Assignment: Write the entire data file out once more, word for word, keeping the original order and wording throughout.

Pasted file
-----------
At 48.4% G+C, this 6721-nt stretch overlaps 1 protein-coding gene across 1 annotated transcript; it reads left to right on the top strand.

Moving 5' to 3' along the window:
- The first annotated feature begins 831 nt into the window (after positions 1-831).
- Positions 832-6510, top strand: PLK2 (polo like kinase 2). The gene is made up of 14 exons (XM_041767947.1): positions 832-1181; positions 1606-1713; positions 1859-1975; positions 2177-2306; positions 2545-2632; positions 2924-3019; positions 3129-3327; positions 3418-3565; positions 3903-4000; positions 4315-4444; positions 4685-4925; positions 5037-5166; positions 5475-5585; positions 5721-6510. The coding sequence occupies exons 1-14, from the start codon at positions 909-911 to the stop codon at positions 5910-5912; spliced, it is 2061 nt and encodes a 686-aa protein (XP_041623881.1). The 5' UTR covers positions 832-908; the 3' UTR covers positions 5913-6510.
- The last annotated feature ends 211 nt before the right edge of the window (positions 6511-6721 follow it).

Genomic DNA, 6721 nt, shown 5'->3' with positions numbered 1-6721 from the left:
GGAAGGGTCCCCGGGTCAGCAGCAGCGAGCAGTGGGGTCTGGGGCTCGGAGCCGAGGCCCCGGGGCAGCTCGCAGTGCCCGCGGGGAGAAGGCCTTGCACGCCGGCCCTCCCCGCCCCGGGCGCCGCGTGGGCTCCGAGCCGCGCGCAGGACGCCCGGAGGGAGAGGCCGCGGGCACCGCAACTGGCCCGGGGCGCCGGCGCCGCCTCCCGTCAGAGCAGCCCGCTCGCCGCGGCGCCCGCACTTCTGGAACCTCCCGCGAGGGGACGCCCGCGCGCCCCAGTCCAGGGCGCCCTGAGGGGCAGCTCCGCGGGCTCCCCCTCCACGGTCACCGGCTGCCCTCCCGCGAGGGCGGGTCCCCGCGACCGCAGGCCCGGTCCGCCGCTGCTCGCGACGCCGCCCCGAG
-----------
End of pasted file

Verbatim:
At 48.4% G+C, this 6721-nt stretch overlaps 1 protein-coding gene across 1 annotated transcript; it reads left to right on the top strand.

Moving 5' to 3' along the window:
- The first annotated feature begins 831 nt into the window (after positions 1-831).
- Positions 832-6510, top strand: PLK2 (polo like kinase 2). The gene is made up of 14 exons (XM_041767947.1): positions 832-1181; positions 1606-1713; positions 1859-1975; positions 2177-2306; positions 2545-2632; positions 2924-3019; positions 3129-3327; positions 3418-3565; positions 3903-4000; positions 4315-4444; positions 4685-4925; positions 5037-5166; positions 5475-5585; positions 5721-6510. The coding sequence occupies exons 1-14, from the start codon at positions 909-911 to the stop codon at positions 5910-5912; spliced, it is 2061 nt and encodes a 686-aa protein (XP_041623881.1). The 5' UTR covers positions 832-908; the 3' UTR covers positions 5913-6510.
- The last annotated feature ends 211 nt before the right edge of the window (positions 6511-6721 follow it).

Genomic DNA, 6721 nt, shown 5'->3' with positions numbered 1-6721 from the left:
GGAAGGGTCCCCGGGTCAGCAGCAGCGAGCAGTGGGGTCTGGGGCTCGGAGCCGAGGCCCCGGGGCAGCTCGCAGTGCCCGCGGGGAGAAGGCCTTGCACGCCGGCCCTCCCCGCCCCGGGCGCCGCGTGGGCTCCGAGCCGCGCGCAGGACGCCCGGAGGGAGAGGCCGCGGGCACCGCAACTGGCCCGGGGCGCCGGCGCCGCCTCCCGTCAGAGCAGCCCGCTCGCCGCGGCGCCCGCACTTCTGGAACCTCCCGCGAGGGGACGCCCGCGCGCCCCAGTCCAGGGCGCCCTGAGGGGCAGCTCCGCGGGCTCCCCCTCCACGGTCACCGGCTGCCCTCCCGCGAGGGCGGGTCCCCGCGACCGCAGGCCCGGTCCGCCGCTGCTCGCGACGCCGCCCCGAG